# How does a cell in Excel 2010, formatted to Number, convert some alpha-space-numeric entries to numbers?

After finding nothing via searches here, and more out of curiosity than necessity, I've observed the following, using MS Excel 2010 on WIN7 PC.

A Number-formatted alpha-space-numeric cell-entry such as

``````4 P
``````

(no equals or plus sign; but with a space)

becomes, on hitting Return:

``````0.666…
``````

Similarly,

1 A

results in

``````0.041666…
``````

But there is no similar conversion for some other alpha-space-numeric combinations such as:

2 T
or
7 K

So there doesn't appear to be a general conversion process involved.

On the other hand, if the cell was formatted General, it converts

4 P to “4.00 PM” and automatically changes the cell format to Custom.

I can see the sense in this, but can find no indication of why or how it would convert “4 P” or "1 A", but not some other alpha-space-numeric combinations to a number.

Assuming this occurs on other people's machines, can anyone explain what's going on here, please?

## 1 Answer

What you seem to be unaware of, is that there is no such thing as a "real" datetime in Excel. Note that dates and times are just a (part of a) datetime. Datetimes are actually stored as numbers.

To actually get datetimes to work, when you type in something that looks like a datetime to Excel it will, most times, convert it to the proper number representation. If the cell format is Text, Excel will not convert it.

If the format is Number, the converted number will be displayed as a number. If it's a date format, a date will be displayed. If it's General, Excel will also update the format as well as converting it to a number.

So when you type in `4 p` (note that lower case also works), unless the format is Text, it is always converted to `0.666…`, but what is shown depends to the format of the cell.

The datetime number itself is the number of days since 0 Jan 1900. The fractional part of one day, or in other words the time. Thus `4 p``4 PM``16/24``0.666…` and `1 a``1 AM``1/24``0.041666…`.

Technically speaking, even though the cell shows `4:00 PM` it actually contains `0 Jan 1900, 4:00PM`, but Excel was "smart" enough to change the format to a custom time-only one.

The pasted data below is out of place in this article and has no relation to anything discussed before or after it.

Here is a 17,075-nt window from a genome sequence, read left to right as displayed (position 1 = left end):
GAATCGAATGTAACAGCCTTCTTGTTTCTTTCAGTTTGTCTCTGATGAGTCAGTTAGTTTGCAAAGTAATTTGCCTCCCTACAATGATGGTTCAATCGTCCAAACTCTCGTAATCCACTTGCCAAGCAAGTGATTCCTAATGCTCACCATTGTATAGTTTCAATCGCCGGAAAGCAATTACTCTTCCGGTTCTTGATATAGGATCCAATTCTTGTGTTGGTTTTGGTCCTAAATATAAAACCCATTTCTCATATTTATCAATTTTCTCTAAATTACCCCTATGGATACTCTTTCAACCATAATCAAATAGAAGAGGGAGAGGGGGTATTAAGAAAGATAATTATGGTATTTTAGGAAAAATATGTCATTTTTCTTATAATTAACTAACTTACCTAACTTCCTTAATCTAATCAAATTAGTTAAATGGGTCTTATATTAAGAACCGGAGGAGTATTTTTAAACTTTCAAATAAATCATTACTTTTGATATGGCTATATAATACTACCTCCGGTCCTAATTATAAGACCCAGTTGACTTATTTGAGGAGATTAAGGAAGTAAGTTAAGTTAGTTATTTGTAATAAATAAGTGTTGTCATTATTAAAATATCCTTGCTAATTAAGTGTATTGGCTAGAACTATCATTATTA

• I think you're off by one day. This answer mentions `Jan 0`, not `Jan 1`. I guess "smart enough" may mean that if a positive number is less than 1 then Excel doesn't associate it with any particular date, because `Jan 0` is not a valid date in the real world. – Kamil Maciorowski Jun 11 '18 at 14:55
• @KamilMaciorowski Thanks. I was just going by memory and didn't bother to check. However, It turns out that Excel, aka Micro\$oft, are smarter than the rest of us. Apparently `Jan 0` is a real date and will be displayed if a positive number less than `1`, or `0`, is entered into a cell. – robinCTS Jun 11 '18 at 15:32
• Thank you for the explanation, All I wanted to do was place "1 P" in a cell and not have it transformed into something else. I was unaware of the existence of datetime (I use "Ctrl ;" for date, but might find a use for datetime). Meanwhile, for "1 P" shall have to use an extra keystroke. – iSeeker Jun 11 '18 at 17:08
• @iSeeker There's actually 3 ways of entering `1 P` in a cell. 1) By typing `1 P` in a cell formatted as text; 2) By typing `'1 P` (which is what I guess you are referring to); and 3) By typing `="1 P"` (three extra keystroke). Which one is best to use depends on what you are doing with the data afterwards. Most of the time, the second method works just fine. PS Don't forget to accept/unvote if appropriate ;-) – robinCTS Jun 11 '18 at 17:15
• Yes - as you guessed, I do use the 2nd method. Thanks . – iSeeker Jun 11 '18 at 17:27